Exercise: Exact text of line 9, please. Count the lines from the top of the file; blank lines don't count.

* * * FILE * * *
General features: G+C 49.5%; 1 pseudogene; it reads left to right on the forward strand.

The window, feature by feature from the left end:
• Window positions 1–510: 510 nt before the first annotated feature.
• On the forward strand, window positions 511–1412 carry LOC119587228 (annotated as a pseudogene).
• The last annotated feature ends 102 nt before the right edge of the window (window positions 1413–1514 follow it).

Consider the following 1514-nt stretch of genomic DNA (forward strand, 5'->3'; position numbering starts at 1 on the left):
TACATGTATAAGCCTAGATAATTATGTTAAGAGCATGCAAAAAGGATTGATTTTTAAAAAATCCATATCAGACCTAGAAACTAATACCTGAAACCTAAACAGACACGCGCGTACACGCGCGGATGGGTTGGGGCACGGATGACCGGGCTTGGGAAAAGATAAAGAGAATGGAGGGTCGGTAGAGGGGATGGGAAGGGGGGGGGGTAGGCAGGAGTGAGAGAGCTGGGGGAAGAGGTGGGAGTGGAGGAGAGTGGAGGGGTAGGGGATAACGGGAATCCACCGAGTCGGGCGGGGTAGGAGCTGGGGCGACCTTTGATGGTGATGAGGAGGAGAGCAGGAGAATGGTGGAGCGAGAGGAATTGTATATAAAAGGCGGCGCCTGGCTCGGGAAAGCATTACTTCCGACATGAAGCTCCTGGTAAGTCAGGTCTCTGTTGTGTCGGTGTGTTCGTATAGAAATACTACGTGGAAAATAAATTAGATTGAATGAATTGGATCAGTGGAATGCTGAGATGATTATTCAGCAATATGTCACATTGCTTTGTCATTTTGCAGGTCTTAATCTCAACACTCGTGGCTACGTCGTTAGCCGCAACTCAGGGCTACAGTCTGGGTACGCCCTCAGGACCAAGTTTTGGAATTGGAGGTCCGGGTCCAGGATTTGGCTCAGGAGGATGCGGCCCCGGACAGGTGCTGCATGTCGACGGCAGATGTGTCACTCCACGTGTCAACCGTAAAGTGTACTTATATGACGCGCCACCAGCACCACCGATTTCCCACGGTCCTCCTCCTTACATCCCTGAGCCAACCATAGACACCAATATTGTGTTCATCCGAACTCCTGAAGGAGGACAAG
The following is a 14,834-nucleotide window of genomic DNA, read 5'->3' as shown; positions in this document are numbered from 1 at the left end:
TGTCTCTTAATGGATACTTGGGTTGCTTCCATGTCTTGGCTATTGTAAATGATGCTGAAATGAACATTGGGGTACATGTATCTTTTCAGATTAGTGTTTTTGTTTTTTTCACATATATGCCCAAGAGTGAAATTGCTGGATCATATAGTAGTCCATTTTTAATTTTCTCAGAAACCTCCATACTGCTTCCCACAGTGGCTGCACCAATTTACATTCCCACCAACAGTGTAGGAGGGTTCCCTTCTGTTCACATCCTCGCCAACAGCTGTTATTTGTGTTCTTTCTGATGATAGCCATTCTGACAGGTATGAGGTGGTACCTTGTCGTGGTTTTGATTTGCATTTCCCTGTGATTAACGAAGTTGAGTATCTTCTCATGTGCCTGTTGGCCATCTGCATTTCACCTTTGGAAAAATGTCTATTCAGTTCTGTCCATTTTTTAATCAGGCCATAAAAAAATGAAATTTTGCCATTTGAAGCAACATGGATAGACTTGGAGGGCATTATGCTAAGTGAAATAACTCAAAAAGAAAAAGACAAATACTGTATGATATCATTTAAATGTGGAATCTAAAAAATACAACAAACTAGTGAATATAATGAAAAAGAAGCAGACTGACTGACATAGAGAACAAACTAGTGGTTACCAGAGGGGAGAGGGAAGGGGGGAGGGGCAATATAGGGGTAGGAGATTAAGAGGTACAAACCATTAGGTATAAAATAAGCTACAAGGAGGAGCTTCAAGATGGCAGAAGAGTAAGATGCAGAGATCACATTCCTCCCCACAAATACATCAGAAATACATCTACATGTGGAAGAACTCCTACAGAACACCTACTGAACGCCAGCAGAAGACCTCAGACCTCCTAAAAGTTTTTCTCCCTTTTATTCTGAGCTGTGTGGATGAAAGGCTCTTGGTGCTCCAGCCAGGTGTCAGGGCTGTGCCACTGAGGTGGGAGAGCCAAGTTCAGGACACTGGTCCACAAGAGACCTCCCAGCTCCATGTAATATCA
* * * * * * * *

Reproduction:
TGTCTCTTAATGGATACTTGGGTTGCTTCCATGTCTTGGCTATTGTAAATGATGCTGAAATGAACATTGGGGTACATGTATCTTTTCAGATTAGTGTTTTTGTTTTTTTCACATATATGCCCAAGAGTGAAATTGCTGGATCATATAGTAGTCCATTTTTAATTTTCTCAGAAACCTCCATACTGCTTCCCACAGTGGCTGCACCAATTTACATTCCCACCAACAGTGTAGGAGGGTTCCCTTCTGTTCACATCCTCGCCAACAGCTGTTATTTGTGTTCTTTCTGATGATAGCCATTCTGACAGGTATGAGGTGGTACCTTGTCGTGGTTTTGATTTGCATTTCCCTGTGATTAACGAAGTTGAGTATCTTCTCATGTGCCTGTTGGCCATCTGCATTTCACCTTTGGAAAAATGTCTATTCAGTTCTGTCCATTTTTTAATCAGGCCATAAAAAAATGAAATTTTGCCATTTGAAGCAACATGGATAGACTTGGAGGGCATTATGCTAAGTGAAATAACTCAAAAAGAAAAAGACAAATACTGTATGATATCATTTAAATGTGGAATCTAAAAAATACAACAAACTAGTGAATATAATGAAAAAGAAGCAGACTGACTGACATAGAGAACAAACTAGTGGTTACCAGAGGGGAGAGGGAAGGGGGGAGGGGCAATATAGGGGTAGGAGATTAAGAGGTACAAACCATTAGGTATAAAATAAGCTACAAGGAGGAGCTTCAAGATGGCAGAAGAGTAAGATGCAGAGATCACATTCCTCCCCACAAATACATCAGAAATACATCTACATGTGGAAGAACTCCTACAGAACACCTACTGAACGCCAGCAGAAGACCTCAGACCTCCTAAAAGTTTTTCTCCCTTTTATTCTGAGCTGTGTGGATGAAAGGCTCTTGGTGCTCCAGCCAGGTGTCAGGGCTGTGCCACTGAGGTGGGAGAGCCAAGTTCAGGACACTGGTCCACAAGAGACCTCCCAGCTCCATGTAATATCA